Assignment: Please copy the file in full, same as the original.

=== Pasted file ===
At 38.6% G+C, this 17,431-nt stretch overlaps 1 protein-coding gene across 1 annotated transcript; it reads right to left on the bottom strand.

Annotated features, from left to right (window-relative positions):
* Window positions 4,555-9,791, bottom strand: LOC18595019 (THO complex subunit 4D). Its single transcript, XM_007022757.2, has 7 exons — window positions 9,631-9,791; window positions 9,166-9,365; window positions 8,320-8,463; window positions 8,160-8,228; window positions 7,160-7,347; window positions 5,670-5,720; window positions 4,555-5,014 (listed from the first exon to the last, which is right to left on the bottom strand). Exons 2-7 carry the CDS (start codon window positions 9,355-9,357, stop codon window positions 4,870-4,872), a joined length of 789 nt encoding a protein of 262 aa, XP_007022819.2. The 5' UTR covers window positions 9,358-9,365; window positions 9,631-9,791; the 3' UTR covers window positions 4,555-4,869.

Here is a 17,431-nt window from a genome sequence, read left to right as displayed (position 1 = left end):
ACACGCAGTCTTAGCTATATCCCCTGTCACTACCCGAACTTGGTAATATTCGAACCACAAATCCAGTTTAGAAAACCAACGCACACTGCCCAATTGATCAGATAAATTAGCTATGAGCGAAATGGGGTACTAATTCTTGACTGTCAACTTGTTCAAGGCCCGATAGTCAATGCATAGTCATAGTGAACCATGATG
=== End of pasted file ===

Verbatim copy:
At 38.6% G+C, this 17,431-nt stretch overlaps 1 protein-coding gene across 1 annotated transcript; it reads right to left on the bottom strand.

Annotated features, from left to right (window-relative positions):
* Window positions 4,555-9,791, bottom strand: LOC18595019 (THO complex subunit 4D). Its single transcript, XM_007022757.2, has 7 exons — window positions 9,631-9,791; window positions 9,166-9,365; window positions 8,320-8,463; window positions 8,160-8,228; window positions 7,160-7,347; window positions 5,670-5,720; window positions 4,555-5,014 (listed from the first exon to the last, which is right to left on the bottom strand). Exons 2-7 carry the CDS (start codon window positions 9,355-9,357, stop codon window positions 4,870-4,872), a joined length of 789 nt encoding a protein of 262 aa, XP_007022819.2. The 5' UTR covers window positions 9,358-9,365; window positions 9,631-9,791; the 3' UTR covers window positions 4,555-4,869.

Here is a 17,431-nt window from a genome sequence, read left to right as displayed (position 1 = left end):
ACACGCAGTCTTAGCTATATCCCCTGTCACTACCCGAACTTGGTAATATTCGAACCACAAATCCAGTTTAGAAAACCAACGCACACTGCCCAATTGATCAGATAAATTAGCTATGAGCGAAATGGGGTACTAATTCTTGACTGTCAACTTGTTCAAGGCCCGATAGTCAATGCATAGTCATAGTGAACCATGATG